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9 Home-schooling Styles You Can Pick From

By: Krystle Crossman

If you are new to home-schooling you may be a little overwhelmed at all of the different options that you have. There are many different styles of teaching when you are at home. You don’t have to follow any of these styles if you don’t wish to but they are a good guide in case you get stuck.

1. Unit Studies – Is your child only interested in one thing? Well with the unit studies approach you can take that one thing and turn it into an entire lesson plan all rolled into one. For example if your child likes dinosaurs you can read books about them, learn about their anatomy and environment for science, and even use plastic dinosaurs for math.

2. Classical Home-schooling – Broken into three different categories:

a. Grammar stage – Learning memorization of facts
b. Rhetoric stage – Student uses judgment and wisdom to solve problems
c. Logic stage – Logic and reasoning are applied to problems

3. Unschooling – No formal education is given. The child decides what they want to learn and when.

4. Charlotte Mason Method – This is a more creative approach. Students keep journals. They use nature, music, and the arts to learn.

5. Computer-based – Instead of using workbooks and textbooks, computers are used. Children find this method more user-friendly due to the amount of technology we have in our lives.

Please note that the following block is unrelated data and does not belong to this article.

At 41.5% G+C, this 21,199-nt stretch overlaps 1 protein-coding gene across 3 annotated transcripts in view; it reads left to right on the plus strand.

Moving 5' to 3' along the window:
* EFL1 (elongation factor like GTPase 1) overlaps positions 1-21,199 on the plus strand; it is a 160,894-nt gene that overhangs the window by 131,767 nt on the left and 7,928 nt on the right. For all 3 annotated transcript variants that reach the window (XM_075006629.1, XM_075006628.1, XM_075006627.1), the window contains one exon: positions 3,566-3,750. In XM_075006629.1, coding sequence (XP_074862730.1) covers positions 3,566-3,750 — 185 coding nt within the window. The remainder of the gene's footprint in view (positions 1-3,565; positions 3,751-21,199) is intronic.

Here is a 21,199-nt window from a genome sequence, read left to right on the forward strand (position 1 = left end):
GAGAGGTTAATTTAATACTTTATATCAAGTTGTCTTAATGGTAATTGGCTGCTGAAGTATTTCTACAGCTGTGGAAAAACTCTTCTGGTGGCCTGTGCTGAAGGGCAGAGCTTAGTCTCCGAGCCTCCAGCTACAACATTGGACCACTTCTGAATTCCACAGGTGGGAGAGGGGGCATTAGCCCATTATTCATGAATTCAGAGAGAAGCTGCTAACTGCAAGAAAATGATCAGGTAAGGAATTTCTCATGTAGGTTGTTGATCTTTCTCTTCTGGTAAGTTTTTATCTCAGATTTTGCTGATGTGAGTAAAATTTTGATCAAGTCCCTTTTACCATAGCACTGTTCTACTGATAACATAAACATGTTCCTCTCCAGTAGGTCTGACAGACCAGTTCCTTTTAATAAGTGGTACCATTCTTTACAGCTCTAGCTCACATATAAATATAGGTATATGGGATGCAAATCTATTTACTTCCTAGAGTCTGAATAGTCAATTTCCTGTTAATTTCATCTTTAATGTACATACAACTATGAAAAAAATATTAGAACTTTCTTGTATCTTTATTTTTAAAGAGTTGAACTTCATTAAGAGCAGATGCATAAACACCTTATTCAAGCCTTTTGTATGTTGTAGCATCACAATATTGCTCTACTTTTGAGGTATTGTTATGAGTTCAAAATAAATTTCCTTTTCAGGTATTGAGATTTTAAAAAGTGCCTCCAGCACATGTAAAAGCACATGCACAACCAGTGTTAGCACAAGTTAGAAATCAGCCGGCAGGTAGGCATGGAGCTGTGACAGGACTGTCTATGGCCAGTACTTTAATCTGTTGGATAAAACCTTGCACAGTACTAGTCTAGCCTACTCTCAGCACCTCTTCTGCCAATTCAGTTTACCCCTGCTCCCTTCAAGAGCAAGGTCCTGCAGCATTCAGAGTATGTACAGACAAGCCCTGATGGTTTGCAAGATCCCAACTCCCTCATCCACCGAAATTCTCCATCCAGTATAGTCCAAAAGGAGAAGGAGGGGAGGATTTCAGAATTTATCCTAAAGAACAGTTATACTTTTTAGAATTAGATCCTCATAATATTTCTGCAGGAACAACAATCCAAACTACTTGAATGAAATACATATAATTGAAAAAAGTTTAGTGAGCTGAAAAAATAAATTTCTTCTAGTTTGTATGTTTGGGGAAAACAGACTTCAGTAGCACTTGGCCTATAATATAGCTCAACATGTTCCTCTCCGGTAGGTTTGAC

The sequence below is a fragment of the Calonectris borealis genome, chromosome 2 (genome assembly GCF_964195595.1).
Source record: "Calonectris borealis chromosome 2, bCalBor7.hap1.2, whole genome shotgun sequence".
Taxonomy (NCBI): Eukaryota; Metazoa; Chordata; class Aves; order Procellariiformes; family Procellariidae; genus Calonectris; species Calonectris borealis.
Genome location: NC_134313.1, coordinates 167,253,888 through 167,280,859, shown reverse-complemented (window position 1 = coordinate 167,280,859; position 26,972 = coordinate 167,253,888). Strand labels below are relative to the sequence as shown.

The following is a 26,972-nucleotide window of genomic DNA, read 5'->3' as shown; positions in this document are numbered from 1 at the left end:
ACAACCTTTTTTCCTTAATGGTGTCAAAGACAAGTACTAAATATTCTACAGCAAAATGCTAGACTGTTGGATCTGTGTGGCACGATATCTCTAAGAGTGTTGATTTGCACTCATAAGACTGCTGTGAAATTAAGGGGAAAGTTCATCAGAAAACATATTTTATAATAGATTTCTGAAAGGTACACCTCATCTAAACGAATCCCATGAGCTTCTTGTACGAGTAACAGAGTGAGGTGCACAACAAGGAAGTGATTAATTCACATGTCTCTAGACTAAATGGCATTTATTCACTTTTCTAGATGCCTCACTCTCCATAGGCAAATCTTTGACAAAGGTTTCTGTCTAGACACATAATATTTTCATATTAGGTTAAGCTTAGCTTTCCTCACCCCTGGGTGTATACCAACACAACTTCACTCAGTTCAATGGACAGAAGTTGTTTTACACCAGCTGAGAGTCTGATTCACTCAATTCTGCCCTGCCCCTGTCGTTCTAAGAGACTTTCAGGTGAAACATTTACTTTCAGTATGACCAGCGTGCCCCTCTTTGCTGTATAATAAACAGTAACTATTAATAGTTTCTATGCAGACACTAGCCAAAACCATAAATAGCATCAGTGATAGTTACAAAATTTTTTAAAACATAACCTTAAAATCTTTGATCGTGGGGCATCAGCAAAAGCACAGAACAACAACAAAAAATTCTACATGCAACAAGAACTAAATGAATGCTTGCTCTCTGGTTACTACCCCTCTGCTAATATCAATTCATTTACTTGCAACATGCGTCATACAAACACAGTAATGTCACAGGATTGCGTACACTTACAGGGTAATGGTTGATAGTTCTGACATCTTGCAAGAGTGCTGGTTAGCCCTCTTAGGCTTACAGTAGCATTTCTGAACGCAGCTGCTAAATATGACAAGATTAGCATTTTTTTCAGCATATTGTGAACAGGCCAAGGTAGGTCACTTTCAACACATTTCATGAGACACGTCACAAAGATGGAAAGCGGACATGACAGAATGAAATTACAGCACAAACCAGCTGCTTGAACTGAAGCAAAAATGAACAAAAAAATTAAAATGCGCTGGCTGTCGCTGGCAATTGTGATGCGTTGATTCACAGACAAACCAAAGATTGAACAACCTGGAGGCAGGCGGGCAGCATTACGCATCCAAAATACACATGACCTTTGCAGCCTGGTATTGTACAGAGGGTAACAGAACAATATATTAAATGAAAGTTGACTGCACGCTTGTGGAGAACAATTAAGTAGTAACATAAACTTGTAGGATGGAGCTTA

6. Moore Formula – Dorothy and Raymond Moore created a method where formal education does not start until after age 8. They believe that young children should learn through free play and creative exploration.

7. Waldorf Home-schooling – Children learn about all of their subjects combined into one. This technique focuses on the body, the mind, and the spirit. Textbooks generally aren’t used until the children are older.

8. Textbooks – This is as close to regular schooling as you can get. Classic book learning. This technique is best for those just starting out with home-schooling until you get a feel for your child’s learning style.

9. Eclectic Home-schooling – If you like certain aspects of one style and certain aspects from another, combine them. You can use different features from multiple techniques to create a plan that works for yourself and your student.

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